BOURNEMOUTH, a municipal and county borough and watering-place of Hampshire, England, in the parliamentary borough of Christchurch, 107 m. S.W. by W. from London by the London & South-Western railway. Pop. (1901) 59,762. It is beautifully situated on Poole Bay. Considerable sandstone cliffs rise from the sandy beach, and are scored with deep picturesque dells or chines. The town itself lies in and about the valley of the Bourne stream. Its sheltered situation and desirable winter climate began to attract notice about 1840; in 1855 a national sanatorium for consumptive patients was erected by subscription; a pier was opened in 1861, and in 1870 railway communication was afforded. The climate is remarkably equable, being relatively warm in winter and cool in summer; the average temperature in July is 61.7° F., and in January 40.3°. The town contains numerous handsome buildings, including municipal buildings, churches, various places of entertainment, sanatoria and hospitals, a public library and a science and art school. Its suburbs have greatly extended along the sea front, and the beautiful chines of Boscombe, Alum and Branksome have attracted a large number of wealthy residents. There are piers at the town itself and at Boscombe, and the bathing is excellent. The parks, gardens and drives are extensive and pleasant. A service of electric tramways is maintained, notable as being the first system installed in England with a combination of the trolley and conduit principles of supplying current. There are golf links in Meyrick and Queen's parks, both laid out by the corporation, which has in other ways studied the entertainment of visitors. The two railway stations are the Central and West, and through communications with the north are maintained by the Somerset & Dorset and Midland, and the Great Western and Great Central railways. The town, which is of wholly modern and remarkably rapid growth (for in the middle of the 19th century the population was less than 1000), was incorporated in 1890, and became a county borough in 1900. The corporation consists of a mayor, 11 aldermen and 33 councillors. Area, 5769 acres.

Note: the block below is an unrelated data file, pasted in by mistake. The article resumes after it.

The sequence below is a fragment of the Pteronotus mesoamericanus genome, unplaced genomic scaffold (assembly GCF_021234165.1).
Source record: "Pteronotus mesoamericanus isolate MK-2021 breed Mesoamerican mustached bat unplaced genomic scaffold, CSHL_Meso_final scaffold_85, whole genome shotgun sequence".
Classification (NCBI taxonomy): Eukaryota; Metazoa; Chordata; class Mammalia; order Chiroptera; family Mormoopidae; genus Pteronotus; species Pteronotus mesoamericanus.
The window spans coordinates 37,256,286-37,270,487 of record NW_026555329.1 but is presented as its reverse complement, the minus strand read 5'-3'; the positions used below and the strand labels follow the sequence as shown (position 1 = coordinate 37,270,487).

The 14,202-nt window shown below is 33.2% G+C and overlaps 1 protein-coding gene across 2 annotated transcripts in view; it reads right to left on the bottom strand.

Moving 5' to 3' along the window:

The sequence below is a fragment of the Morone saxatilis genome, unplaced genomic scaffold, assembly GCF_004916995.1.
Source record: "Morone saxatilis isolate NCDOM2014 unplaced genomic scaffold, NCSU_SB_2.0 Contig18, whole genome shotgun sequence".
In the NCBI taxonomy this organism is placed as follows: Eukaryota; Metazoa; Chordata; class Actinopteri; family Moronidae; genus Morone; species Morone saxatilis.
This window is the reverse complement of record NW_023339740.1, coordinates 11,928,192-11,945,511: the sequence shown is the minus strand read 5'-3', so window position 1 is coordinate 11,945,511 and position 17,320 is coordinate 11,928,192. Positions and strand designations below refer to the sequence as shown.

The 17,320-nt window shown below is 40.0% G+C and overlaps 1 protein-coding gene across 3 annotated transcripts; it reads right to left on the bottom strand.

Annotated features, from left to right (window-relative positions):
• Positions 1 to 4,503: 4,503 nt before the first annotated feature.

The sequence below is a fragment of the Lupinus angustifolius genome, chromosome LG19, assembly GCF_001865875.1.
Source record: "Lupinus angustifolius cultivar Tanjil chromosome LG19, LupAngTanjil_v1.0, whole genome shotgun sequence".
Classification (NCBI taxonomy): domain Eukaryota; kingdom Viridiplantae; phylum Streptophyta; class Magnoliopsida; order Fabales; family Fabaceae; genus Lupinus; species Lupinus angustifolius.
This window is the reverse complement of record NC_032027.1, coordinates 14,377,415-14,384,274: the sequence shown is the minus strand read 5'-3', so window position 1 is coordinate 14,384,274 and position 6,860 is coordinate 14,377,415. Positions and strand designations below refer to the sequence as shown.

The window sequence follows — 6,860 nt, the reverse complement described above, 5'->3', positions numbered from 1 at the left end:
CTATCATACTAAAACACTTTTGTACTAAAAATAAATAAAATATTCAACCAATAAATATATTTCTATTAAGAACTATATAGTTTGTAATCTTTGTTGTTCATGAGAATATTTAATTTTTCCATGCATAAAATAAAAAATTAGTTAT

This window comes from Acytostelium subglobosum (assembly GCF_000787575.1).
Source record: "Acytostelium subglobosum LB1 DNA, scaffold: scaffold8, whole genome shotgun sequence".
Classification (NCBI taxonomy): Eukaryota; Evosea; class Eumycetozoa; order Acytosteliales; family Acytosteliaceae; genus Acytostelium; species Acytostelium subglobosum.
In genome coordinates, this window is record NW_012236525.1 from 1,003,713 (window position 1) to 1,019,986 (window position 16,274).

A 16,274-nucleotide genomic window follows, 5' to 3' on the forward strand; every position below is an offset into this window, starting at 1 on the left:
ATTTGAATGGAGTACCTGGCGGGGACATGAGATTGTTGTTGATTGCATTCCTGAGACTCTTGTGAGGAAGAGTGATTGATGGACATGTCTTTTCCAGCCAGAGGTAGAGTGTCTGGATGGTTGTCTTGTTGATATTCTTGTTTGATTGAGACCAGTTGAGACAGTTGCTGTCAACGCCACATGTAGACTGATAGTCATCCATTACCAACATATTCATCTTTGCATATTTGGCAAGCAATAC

Note - this article incorporates content from Encyclopaedia Britannica, Eleventh Edition, (1910-1911)